Do you remember those days when the only way to access Internet was a dial-up connection? You would certainly agree that things have changed since then. Broadband connection makes things easier, doesn't it? However even with broadband connection downloading large files and watching movies in high definition can be frustrating – your Internet connection may seem to be just too slow!
You, just like me, may be wondering if there is anything we can do about it? How can we make the Internet work faster on Mac? In this post I’ll show you 3 secret techniques to accelerate download speed on Mac OS X for free.
There are a couple of ways to increase your download speed
Special applications – both free and paid – not only facilitate much faster download, but also offer you a number of dowload options. One such application is Folx. This download manager and torrent search software splits the received content into threads, thus significantly increasing the download process. With Folx broken downloads can be resumed right from where you left off – you do not have to restart everything anew. The app is equipped with download controls and offers a very convenient system for storing and managing saved files. You can also preview the downloaded content.
How to boost download speed with Folx:
1. Download and install the application - it’s free, drag it to Applications folder
2. Open Folx and add a download task. File (or files) will be split into threads automatically
3. Enjoy the fast download process
Perhaps I should first explain what Domain Name System (DNS) actually is. DNS is a service that translates a website address from the human language into the language of computers. Say, when you type www.example.com in your browser address field, a DNS server looks for it in a special database. Once the corresponding IP address is found, your request is transferred to it for further processing. So the speed with which requested web pages open partially depends on the speed of your DNS service.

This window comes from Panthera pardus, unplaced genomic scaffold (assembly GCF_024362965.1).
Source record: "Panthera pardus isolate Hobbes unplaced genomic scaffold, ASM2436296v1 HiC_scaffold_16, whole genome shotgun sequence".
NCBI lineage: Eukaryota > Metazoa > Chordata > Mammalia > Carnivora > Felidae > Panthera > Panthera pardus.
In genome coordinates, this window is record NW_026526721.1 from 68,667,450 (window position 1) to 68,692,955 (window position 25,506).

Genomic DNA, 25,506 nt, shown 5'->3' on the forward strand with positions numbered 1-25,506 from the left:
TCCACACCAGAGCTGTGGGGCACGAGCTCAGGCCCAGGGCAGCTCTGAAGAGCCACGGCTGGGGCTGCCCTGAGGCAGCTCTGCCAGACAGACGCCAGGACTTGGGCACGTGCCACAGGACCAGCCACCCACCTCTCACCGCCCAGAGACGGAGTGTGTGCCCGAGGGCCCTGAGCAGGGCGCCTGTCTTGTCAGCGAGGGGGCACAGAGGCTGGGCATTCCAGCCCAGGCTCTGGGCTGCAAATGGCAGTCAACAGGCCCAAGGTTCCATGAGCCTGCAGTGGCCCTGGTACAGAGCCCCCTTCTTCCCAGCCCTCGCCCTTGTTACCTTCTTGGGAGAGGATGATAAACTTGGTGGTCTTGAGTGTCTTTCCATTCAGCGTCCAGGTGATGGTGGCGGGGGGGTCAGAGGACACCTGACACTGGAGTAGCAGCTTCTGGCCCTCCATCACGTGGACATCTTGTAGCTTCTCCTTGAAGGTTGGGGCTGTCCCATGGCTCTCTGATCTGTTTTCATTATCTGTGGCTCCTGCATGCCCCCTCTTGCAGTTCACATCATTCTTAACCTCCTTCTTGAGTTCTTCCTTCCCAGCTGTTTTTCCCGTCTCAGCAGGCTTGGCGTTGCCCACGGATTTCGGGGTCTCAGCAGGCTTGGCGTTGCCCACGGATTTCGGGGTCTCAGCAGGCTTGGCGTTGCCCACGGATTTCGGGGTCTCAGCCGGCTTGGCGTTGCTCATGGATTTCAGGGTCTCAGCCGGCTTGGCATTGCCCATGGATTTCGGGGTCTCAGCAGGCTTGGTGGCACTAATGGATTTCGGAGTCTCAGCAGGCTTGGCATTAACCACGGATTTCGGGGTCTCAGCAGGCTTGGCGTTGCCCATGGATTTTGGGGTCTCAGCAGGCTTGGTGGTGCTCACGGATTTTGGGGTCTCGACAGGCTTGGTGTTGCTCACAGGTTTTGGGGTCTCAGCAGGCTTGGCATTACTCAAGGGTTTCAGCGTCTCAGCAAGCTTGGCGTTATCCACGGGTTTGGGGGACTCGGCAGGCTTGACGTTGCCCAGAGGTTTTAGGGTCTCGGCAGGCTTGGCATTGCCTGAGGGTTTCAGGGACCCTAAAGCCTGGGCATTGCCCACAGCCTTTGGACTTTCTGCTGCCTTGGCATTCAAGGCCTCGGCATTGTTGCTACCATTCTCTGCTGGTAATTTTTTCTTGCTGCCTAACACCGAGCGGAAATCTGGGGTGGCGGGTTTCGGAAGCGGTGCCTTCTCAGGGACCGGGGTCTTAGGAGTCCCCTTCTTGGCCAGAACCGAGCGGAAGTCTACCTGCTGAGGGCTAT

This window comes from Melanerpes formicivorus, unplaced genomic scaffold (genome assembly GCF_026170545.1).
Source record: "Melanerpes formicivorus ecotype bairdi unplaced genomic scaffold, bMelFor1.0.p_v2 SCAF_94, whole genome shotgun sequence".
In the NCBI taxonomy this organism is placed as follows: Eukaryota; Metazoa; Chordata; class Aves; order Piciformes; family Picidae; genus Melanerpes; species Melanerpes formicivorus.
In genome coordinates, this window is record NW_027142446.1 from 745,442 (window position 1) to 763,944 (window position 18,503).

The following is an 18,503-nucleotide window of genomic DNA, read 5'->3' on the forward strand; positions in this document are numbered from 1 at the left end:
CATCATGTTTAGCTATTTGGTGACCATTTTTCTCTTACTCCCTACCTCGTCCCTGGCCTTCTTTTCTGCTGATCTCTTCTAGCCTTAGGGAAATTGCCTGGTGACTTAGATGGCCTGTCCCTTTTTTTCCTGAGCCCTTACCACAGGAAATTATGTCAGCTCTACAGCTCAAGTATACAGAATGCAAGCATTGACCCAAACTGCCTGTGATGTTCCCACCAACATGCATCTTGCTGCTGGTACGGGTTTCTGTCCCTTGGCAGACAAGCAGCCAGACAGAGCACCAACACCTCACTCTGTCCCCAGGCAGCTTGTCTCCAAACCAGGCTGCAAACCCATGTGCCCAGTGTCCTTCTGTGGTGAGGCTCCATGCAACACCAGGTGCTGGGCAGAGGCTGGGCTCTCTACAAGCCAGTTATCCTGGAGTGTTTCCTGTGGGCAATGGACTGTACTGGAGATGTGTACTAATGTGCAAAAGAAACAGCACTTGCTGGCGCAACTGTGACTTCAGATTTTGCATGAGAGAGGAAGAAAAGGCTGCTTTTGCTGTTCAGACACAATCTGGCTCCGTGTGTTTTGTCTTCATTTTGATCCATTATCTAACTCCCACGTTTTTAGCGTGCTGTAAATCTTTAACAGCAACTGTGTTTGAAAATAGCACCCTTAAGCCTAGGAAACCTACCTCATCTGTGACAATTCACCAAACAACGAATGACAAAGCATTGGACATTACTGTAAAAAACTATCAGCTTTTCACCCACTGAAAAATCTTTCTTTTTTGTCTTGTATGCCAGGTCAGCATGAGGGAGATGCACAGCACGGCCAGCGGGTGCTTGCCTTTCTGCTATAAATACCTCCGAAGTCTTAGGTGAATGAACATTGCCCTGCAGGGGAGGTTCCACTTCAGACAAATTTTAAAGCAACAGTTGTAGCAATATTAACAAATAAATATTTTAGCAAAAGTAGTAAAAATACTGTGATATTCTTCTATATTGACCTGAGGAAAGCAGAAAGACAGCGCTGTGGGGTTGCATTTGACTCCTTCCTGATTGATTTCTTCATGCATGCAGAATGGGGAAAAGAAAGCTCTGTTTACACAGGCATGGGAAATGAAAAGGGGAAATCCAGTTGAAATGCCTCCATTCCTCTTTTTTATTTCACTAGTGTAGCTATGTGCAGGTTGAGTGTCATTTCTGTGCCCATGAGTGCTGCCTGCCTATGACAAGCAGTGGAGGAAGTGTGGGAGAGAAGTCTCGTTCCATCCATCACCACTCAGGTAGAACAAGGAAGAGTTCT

Users usually accept default settings of their Internet provider, and it is fine, cause their DNS servers are quite fast. However in the past few years we have got powerful alternative services such as OpenDNS and Google DNS that provide your with reliable services of comparable – if not higher – speed. Whether the most popular services are the fastest, what DNS service suits you best and how we can speed up downloading on your Mac – we will find out now.
First we'll need a small free utility – NameBench (download Mac version). With its help we'll check your current connection and figure out what DNS service works fastest in your location. We'll run several tests and their results might surprise you.
Once you download and launch the app - you don’t need to install it – a popup will be displayed with a number of options. By default all options are selected, and you don’t have to change anything – leave everything as it is. Check whether your country and your web-browser are selected right. Click Start Benchmark – now wait. The app will automatically perform a number of tests and will open a web-page to display the results.
Oops! It turns out that my current DNS server is twice slower than the Google service. All the data required for correct connection settings is displayed here. Go to network connection properties, set up TCP/IPv4 protocol – this will help your Internet work faster!
Changing your DNS settings affects your network speed: as a result of changing your DNS settings, download speed will be increased, and you can browse web faster and easier.
Leave your comments below to let me know what you think, I would like to hear from you.
Tweaking certain system settings increases the receive buffer size on your Mac, this results in faster download from the Internet and faster loading of web pages. You might have to restart the process after each reboot.
How to do it:
Sudo –sand press Enter
sysctl -w net.inet.tcp.recvspace=65536
This should increase the incoming buffer size enabling faster download on your Mac.
To exit Terminal utility type in the following phrase at the terminal prompt: